I really loved Mike McNally’s work on Ojibwe hymn singing and its multilayered meanings and early on in my career his work inspired me to work in Native American religions. I found writing inspiration in the late anthropologist Keith Basso’s writings—his book Wisdom Sits in Places is an extraordinary little work on the importance of place, space, and collective memory among the Western Apache, and it is so well written. As a book it is poetic and beautiful, it makes you laugh in spots, and wish you could be out in the trail with him and his Apache informants. Finally, my PhD advisor, Grant Wacker, inspired me in his work on Pentecostalism and to always write in a direct, clear, and straightforward voice. “Like as if you were writing it for your grandma to read it.” I can still hear him saying that.
5. What was the most difficult thing about writing the book? Did you encounter any unexpected problems or challenges?
The biggest difficulty was a huge one: the scarcity of Native voices in the sources. Almost no early AG Native leaders left behind memoirs, most were dead by the time I started working on this project, and what little I could find was patchy and incomplete. I ended up building the history mainly out of periodical sources (The Pentecostal Evangel) and then worked from those to track down what information I could. This is the reason why the book is so strongly driven by narrative, and it focuses on a few key leaders because they were the only ones I could consistently trace over the decades in Pentecostal periodicals.
6. What’s the most unexpected response, critical or positive, that you’ve gotten about the book?
I’ve had a couple of Native Pentecostals—young people, often future church leaders at Assembly of God seminaries and Bible schools, contact me and thank me for taking the time to tell the story of their forefathers. I love getting those emails because it reminds me that history is personal—it isn’t just for the academy, or so that we can establish ourselves as scholars, or get into intellectual arguments with each other. For some people, it’s a lot to simply be included, for history to bring in their voices, their stories, to validate them, and to give them their rightful place at the table.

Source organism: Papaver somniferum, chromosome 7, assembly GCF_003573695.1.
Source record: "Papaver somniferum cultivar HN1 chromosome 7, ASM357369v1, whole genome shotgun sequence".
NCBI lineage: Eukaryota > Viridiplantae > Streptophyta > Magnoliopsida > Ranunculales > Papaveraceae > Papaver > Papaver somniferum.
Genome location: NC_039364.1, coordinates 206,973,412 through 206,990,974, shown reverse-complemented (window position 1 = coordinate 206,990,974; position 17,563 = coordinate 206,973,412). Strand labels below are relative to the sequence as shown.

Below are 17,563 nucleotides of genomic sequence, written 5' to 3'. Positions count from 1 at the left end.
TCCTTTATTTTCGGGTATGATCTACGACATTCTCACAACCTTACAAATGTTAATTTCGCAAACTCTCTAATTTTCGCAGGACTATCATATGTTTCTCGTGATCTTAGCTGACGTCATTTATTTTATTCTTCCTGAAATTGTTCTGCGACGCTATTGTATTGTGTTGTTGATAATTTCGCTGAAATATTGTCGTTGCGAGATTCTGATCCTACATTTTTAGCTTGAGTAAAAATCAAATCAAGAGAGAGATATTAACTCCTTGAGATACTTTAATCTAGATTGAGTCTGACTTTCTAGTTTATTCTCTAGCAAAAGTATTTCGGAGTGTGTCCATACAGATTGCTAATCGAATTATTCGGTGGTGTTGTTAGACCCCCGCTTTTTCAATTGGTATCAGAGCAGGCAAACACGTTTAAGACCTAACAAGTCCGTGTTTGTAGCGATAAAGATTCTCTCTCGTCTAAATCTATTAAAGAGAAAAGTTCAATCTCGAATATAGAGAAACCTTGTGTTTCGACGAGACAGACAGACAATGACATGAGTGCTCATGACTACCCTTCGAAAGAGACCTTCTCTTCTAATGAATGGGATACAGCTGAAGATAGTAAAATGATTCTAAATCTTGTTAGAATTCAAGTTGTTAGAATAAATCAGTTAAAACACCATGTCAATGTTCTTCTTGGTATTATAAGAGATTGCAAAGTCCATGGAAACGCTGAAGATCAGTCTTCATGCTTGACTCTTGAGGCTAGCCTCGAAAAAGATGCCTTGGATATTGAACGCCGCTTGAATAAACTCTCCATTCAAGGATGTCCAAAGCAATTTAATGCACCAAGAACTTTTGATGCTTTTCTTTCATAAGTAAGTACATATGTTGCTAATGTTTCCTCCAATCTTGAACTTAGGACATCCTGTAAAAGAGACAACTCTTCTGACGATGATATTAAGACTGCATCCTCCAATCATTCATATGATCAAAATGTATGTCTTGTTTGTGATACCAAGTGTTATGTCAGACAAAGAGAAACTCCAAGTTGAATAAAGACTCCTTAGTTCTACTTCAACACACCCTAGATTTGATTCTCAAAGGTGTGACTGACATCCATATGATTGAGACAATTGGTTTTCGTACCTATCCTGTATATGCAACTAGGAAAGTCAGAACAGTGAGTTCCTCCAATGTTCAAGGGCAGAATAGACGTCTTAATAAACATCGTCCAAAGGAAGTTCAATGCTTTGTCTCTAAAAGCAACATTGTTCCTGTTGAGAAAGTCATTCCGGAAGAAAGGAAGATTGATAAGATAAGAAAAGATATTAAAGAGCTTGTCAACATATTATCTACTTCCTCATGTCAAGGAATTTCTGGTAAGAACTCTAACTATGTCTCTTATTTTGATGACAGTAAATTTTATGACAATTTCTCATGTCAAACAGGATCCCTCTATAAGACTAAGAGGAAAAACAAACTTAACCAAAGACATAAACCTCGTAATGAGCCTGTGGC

7. With this book done, what’s up next for you?
This summer I’ve been working with a student and we have been looking at Native American casinos in Oklahoma, how they relate to sacred land, and what that means for them as emblems of political power and sovereignty. We visited twenty-three casinos across the state in nine days. It was pretty epic road trip. The results of it will become an article that will come out in a collected volume in a few years. That’s my small project. My bigger multi-year project is a history of religion and religious differences among the Navajo nation in the mid-twentieth century. I also go up for tenure this fall, which is a big moment in any scholar’s life.
Angela Tarango is an assistant professor of religion at Trinity University where she teaches Religion in America, especially minority traditions (African American, Latino, Native American). She received her PhD from Duke in 2009 and, when not researching Native American religious traditions, she enjoys road trips with her cat and dog, weaving, and exploring the great, confounding, exasperating state of Texas. In her own words, “They say everything is bigger here, and that is true for many things—especially the roaches. Those suckers fly.”